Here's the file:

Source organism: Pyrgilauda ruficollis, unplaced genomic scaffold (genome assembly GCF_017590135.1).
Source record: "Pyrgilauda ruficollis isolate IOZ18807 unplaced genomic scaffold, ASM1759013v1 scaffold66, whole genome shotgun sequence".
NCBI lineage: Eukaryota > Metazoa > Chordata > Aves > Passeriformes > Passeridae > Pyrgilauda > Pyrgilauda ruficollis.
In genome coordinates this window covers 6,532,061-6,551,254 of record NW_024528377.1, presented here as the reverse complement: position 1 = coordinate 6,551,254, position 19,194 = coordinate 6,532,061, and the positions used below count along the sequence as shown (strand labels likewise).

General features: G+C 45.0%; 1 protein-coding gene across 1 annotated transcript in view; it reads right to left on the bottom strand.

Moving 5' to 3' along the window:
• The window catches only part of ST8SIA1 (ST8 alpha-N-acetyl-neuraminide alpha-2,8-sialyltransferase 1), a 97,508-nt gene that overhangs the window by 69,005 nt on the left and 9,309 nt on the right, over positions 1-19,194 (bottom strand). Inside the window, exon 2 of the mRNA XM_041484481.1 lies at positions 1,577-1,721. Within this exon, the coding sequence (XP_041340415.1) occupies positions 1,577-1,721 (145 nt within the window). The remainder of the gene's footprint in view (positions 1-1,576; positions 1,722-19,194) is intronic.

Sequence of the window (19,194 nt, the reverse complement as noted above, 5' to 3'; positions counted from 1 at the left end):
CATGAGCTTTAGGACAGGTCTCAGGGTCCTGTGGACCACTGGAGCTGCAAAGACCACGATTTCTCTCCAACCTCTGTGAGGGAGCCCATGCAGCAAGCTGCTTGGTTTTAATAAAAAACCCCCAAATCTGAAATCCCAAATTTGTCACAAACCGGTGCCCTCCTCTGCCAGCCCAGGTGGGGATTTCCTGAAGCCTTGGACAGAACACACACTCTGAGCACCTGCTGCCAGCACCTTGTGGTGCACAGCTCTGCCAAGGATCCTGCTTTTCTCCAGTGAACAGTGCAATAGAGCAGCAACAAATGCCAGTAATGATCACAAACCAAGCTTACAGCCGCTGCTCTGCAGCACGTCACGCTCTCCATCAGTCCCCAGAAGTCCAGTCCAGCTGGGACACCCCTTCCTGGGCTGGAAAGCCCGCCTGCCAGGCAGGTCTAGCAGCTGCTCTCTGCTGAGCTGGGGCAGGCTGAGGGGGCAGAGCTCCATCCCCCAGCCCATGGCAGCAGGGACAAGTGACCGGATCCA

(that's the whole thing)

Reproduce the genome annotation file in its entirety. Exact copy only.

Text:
Source organism: Pyrgilauda ruficollis, unplaced genomic scaffold (genome assembly GCF_017590135.1).
Source record: "Pyrgilauda ruficollis isolate IOZ18807 unplaced genomic scaffold, ASM1759013v1 scaffold66, whole genome shotgun sequence".
NCBI lineage: Eukaryota > Metazoa > Chordata > Aves > Passeriformes > Passeridae > Pyrgilauda > Pyrgilauda ruficollis.
In genome coordinates this window covers 6,532,061-6,551,254 of record NW_024528377.1, presented here as the reverse complement: position 1 = coordinate 6,551,254, position 19,194 = coordinate 6,532,061, and the positions used below count along the sequence as shown (strand labels likewise).

General features: G+C 45.0%; 1 protein-coding gene across 1 annotated transcript in view; it reads right to left on the bottom strand.

Moving 5' to 3' along the window:
• The window catches only part of ST8SIA1 (ST8 alpha-N-acetyl-neuraminide alpha-2,8-sialyltransferase 1), a 97,508-nt gene that overhangs the window by 69,005 nt on the left and 9,309 nt on the right, over positions 1-19,194 (bottom strand). Inside the window, exon 2 of the mRNA XM_041484481.1 lies at positions 1,577-1,721. Within this exon, the coding sequence (XP_041340415.1) occupies positions 1,577-1,721 (145 nt within the window). The remainder of the gene's footprint in view (positions 1-1,576; positions 1,722-19,194) is intronic.

Sequence of the window (19,194 nt, the reverse complement as noted above, 5' to 3'; positions counted from 1 at the left end):
CATGAGCTTTAGGACAGGTCTCAGGGTCCTGTGGACCACTGGAGCTGCAAAGACCACGATTTCTCTCCAACCTCTGTGAGGGAGCCCATGCAGCAAGCTGCTTGGTTTTAATAAAAAACCCCCAAATCTGAAATCCCAAATTTGTCACAAACCGGTGCCCTCCTCTGCCAGCCCAGGTGGGGATTTCCTGAAGCCTTGGACAGAACACACACTCTGAGCACCTGCTGCCAGCACCTTGTGGTGCACAGCTCTGCCAAGGATCCTGCTTTTCTCCAGTGAACAGTGCAATAGAGCAGCAACAAATGCCAGTAATGATCACAAACCAAGCTTACAGCCGCTGCTCTGCAGCACGTCACGCTCTCCATCAGTCCCCAGAAGTCCAGTCCAGCTGGGACACCCCTTCCTGGGCTGGAAAGCCCGCCTGCCAGGCAGGTCTAGCAGCTGCTCTCTGCTGAGCTGGGGCAGGCTGAGGGGGCAGAGCTCCATCCCCCAGCCCATGGCAGCAGGGACAAGTGACCGGATCCA